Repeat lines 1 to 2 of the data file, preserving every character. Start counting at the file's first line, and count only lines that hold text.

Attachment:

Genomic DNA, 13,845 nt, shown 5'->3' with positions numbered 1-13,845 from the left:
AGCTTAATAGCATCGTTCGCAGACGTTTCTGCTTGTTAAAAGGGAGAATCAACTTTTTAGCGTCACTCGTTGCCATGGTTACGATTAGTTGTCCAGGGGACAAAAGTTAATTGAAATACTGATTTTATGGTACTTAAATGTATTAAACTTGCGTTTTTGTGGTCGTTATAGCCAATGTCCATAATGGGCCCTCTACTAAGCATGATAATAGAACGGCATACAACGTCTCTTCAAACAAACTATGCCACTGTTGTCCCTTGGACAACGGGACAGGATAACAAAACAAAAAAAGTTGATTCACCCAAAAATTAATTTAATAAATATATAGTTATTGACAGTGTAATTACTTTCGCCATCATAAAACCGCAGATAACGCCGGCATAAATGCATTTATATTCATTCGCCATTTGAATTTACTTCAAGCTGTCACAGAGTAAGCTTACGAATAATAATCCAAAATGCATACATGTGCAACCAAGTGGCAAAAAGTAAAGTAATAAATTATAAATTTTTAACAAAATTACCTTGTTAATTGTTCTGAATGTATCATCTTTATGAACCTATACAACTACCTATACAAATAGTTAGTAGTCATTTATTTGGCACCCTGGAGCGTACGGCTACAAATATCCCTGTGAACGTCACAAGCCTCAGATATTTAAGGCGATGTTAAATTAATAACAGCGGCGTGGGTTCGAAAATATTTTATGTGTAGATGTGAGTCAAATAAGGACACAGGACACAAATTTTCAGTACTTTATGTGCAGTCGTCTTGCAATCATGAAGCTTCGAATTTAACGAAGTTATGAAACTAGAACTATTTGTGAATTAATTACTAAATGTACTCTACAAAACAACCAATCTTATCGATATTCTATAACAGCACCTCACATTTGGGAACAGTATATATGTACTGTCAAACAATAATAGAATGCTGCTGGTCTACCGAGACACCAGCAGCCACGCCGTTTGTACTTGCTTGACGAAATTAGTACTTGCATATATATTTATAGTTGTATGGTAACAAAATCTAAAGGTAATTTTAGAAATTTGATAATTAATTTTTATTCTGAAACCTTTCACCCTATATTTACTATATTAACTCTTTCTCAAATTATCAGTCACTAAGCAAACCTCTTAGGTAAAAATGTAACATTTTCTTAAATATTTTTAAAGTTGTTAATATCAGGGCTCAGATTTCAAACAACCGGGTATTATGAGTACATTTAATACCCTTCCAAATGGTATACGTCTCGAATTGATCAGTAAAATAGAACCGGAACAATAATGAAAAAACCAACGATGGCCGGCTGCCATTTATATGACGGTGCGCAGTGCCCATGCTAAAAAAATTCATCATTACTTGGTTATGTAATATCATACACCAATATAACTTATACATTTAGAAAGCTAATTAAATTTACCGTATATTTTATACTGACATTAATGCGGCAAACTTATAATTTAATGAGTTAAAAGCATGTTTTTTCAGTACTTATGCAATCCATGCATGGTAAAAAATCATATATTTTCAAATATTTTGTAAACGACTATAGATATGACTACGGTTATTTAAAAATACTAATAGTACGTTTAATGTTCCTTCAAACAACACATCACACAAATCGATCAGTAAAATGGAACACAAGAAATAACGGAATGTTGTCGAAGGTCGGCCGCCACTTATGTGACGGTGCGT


Genomic DNA, 13,845 nt, shown 5'->3' with positions numbered 1-13,845 from the left:
AGCTTAATAGCATCGTTCGCAGACGTTTCTGCTTGTTAAAAGGGAGAATCAACTTTTTAGCGTCACTCGTTGCCATGGTTACGATTAGTTGTCCAGGGGACAAAAGTTAATTGAAATACTGATTTTATGGTACTTAAATGTATTAAACTTGCGTTTTTGTGGTCGTTATAGCCAATGTCCATAATGGGCCCTCTACTAAGCATGATAATAGAACGGCATACAACGTCTCTTCAAACAAACTATGCCACTGTTGTCCCTTGGACAACGGGACAGGATAACAAAACAAAAAAAGTTGATTCACCCAAAAATTAATTTAATAAATATATAGTTATTGACAGTGTAATTACTTTCGCCATCATAAAACCGCAGATAACGCCGGCATAAATGCATTTATATTCATTCGCCATTTGAATTTACTTCAAGCTGTCACAGAGTAAGCTTACGAATAATAATCCAAAATGCATACATGTGCAACCAAGTGGCAAAAAGTAAAGTAATAAATTATAAATTTTTAACAAAATTACCTTGTTAATTGTTCTGAATGTATCATCTTTATGAACCTATACAACTACCTATACAAATAGTTAGTAGTCATTTATTTGGCACCCTGGAGCGTACGGCTACAAATATCCCTGTGAACGTCACAAGCCTCAGATATTTAAGGCGATGTTAAATTAATAACAGCGGCGTGGGTTCGAAAATATTTTATGTGTAGATGTGAGTCAAATAAGGACACAGGACACAAATTTTCAGTACTTTATGTGCAGTCGTCTTGCAATCATGAAGCTTCGAATTTAACGAAGTTATGAAACTAGAACTATTTGTGAATTAATTACTAAATGTACTCTACAAAACAACCAATCTTATCGATATTCTATAACAGCACCTCACATTTGGGAACAGTATATATGTACTGTCAAACAATAATAGAATGCTGCTGGTCTACCGAGACACCAGCAGCCACGCCGTTTGTACTTGCTTGACGAAATTAGTACTTGCATATATATTTATAGTTGTATGGTAACAAAATCTAAAGGTAATTTTAGAAATTTGATAATTAATTTTTATTCTGAAACCTTTCACCCTATATTTACTATATTAACTCTTTCTCAAATTATCAGTCACTAAGCAAACCTCTTAGGTAAAAATGTAACATTTTCTTAAATATTTTTAAAGTTGTTAATATCAGGGCTCAGATTTCAAACAACCGGGTATTATGAGTACATTTAATACCCTTCCAAATGGTATACGTCTCGAATTGATCAGTAAAATAGAACCGGAACAATAATGAAAAAACCAACGATGGCCGGCTGCCATTTATATGACGGTGCGCAGTGCCCATGCTAAAAAAATTCATCATTACTTGGTTATGTAATATCATACACCAATATAACTTATACATTTAGAAAGCTAATTAAATTTACCGTATATTTTATACTGACATTAATGCGGCAAACTTATAATTTAATGAGTTAAAAGCATGTTTTTTCAGTACTTATGCAATCCATGCATGGTAAAAAATCATATATTTTCAAATATTTTGTAAACGACTATAGATATGACTACGGTTATTTAAAAATACTAATAGTACGTTTAATGTTCCTTCAAACAACACATCACACAAATCGATCAGTAAAATGGAACACAAGAAATAACGGAATGTTGTCGAAGGTCGGCCGCCACTTATGTGACGGTGCGT